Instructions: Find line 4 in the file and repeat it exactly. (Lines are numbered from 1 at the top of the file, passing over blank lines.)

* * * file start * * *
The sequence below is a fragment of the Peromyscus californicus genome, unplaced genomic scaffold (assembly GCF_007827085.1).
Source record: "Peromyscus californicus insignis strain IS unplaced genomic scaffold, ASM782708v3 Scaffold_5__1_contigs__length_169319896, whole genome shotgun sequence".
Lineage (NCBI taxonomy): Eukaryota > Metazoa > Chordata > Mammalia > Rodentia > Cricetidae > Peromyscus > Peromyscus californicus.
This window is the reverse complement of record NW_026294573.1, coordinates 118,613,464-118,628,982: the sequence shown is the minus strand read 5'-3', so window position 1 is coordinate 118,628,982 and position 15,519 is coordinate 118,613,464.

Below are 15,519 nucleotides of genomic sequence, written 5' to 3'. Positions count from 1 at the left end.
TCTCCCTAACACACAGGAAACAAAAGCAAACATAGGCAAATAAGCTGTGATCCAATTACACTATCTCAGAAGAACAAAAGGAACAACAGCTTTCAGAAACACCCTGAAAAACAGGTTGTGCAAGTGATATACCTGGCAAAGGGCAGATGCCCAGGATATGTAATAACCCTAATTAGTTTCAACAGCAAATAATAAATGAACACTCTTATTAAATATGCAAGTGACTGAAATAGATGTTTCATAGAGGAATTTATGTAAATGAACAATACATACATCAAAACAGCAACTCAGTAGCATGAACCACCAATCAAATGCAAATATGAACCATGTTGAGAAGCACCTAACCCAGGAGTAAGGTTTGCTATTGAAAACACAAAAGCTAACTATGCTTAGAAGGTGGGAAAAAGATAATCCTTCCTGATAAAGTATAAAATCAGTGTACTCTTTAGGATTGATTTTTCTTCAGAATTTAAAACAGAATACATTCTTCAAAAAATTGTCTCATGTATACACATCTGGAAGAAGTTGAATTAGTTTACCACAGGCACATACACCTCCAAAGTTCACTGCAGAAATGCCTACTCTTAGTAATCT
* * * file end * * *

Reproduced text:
This window is the reverse complement of record NW_026294573.1, coordinates 118,613,464-118,628,982: the sequence shown is the minus strand read 5'-3', so window position 1 is coordinate 118,628,982 and position 15,519 is coordinate 118,613,464.